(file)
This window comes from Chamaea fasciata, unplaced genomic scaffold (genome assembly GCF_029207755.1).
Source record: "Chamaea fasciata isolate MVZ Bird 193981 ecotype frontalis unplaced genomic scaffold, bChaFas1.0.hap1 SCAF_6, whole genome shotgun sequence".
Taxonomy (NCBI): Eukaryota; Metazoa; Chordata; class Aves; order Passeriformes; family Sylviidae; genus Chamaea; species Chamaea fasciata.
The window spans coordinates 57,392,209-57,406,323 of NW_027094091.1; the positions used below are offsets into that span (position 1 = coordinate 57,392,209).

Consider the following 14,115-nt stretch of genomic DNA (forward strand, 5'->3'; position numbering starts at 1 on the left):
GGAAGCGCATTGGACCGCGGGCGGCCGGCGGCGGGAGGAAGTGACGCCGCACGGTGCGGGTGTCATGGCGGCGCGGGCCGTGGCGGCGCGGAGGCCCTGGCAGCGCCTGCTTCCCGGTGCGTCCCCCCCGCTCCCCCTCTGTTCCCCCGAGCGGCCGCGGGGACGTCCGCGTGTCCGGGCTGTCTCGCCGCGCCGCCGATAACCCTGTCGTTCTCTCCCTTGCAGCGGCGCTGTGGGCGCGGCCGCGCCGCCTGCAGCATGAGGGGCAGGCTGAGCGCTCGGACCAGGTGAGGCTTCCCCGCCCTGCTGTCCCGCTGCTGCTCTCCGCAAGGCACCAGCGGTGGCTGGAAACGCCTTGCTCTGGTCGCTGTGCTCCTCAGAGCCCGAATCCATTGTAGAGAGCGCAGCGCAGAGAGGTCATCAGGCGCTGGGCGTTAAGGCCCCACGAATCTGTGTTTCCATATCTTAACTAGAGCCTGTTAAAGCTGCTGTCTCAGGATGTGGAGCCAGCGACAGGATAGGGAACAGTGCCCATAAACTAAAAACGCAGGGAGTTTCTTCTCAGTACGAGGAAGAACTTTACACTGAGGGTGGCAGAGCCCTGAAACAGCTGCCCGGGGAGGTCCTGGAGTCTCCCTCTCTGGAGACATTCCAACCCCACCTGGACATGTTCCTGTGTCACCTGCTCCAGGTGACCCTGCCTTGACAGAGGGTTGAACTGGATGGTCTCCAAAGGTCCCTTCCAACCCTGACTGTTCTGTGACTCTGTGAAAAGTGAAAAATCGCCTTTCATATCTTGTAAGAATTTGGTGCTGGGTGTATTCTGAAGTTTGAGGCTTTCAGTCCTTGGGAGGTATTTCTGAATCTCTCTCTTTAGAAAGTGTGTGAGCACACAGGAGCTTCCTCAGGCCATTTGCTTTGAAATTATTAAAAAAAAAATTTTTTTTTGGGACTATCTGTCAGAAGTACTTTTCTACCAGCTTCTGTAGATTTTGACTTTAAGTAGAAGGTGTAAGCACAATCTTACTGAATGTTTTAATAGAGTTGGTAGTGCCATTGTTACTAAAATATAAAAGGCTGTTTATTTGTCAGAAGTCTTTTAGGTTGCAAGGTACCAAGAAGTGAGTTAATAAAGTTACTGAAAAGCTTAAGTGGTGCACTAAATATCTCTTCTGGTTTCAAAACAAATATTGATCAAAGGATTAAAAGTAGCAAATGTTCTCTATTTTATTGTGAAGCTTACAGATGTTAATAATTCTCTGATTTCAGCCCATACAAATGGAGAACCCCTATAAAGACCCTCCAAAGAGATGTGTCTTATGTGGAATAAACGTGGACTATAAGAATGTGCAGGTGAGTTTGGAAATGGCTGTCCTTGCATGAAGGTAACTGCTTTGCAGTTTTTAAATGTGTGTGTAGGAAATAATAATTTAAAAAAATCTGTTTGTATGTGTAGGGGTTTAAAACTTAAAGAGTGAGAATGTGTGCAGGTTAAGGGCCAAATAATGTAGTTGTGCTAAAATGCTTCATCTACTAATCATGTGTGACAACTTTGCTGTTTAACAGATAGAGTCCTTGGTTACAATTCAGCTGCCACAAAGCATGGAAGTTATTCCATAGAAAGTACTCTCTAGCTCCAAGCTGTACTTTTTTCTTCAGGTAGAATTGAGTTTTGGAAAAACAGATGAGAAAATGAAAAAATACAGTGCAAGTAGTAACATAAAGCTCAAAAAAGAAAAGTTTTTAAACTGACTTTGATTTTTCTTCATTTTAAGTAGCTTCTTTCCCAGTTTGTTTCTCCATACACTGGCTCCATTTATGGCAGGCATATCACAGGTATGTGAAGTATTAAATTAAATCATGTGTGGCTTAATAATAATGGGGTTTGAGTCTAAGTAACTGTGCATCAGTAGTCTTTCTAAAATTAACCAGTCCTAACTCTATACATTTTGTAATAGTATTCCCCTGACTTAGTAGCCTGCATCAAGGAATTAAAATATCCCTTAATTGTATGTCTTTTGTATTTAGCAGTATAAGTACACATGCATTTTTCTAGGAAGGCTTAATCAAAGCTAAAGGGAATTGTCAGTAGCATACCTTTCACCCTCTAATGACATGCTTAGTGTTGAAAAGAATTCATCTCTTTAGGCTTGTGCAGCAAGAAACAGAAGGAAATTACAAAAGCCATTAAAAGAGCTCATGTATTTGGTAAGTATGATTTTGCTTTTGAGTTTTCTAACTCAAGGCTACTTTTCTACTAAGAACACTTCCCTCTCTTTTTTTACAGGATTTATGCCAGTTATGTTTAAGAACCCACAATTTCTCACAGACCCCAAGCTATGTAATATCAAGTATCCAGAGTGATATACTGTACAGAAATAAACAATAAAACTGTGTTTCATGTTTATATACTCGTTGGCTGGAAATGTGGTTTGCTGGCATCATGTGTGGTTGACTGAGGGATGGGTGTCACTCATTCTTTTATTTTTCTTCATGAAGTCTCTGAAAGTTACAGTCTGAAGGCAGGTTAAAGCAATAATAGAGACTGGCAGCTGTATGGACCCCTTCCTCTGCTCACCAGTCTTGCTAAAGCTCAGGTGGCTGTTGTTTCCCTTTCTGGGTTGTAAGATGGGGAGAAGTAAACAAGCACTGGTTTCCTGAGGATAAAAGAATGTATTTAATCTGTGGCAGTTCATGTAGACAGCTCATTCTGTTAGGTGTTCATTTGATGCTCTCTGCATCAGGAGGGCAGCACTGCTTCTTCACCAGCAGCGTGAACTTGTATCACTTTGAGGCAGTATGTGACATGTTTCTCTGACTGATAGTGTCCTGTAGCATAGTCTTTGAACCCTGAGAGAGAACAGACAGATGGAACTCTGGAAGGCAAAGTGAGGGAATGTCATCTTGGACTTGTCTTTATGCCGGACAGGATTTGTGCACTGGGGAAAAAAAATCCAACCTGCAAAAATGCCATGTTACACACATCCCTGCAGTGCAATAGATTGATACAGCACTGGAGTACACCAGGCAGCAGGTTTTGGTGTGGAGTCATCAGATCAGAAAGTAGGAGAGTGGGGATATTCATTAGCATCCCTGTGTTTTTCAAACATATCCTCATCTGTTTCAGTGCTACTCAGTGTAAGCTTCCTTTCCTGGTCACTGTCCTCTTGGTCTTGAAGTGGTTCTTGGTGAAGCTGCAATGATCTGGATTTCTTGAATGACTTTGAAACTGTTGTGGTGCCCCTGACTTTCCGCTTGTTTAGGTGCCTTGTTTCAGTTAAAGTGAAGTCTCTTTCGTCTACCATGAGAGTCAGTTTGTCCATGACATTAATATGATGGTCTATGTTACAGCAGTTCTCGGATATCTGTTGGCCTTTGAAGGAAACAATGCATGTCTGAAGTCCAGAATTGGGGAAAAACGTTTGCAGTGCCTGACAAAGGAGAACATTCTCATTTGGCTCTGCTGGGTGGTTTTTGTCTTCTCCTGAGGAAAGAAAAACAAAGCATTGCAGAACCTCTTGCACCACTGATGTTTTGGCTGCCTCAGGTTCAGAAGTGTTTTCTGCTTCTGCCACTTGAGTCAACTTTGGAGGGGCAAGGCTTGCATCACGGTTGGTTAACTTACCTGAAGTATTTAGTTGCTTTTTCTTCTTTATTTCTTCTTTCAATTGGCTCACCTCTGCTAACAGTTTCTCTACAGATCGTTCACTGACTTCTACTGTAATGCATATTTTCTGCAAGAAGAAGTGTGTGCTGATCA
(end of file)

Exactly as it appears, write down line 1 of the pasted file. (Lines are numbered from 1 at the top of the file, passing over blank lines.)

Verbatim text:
This window comes from Chamaea fasciata, unplaced genomic scaffold (genome assembly GCF_029207755.1).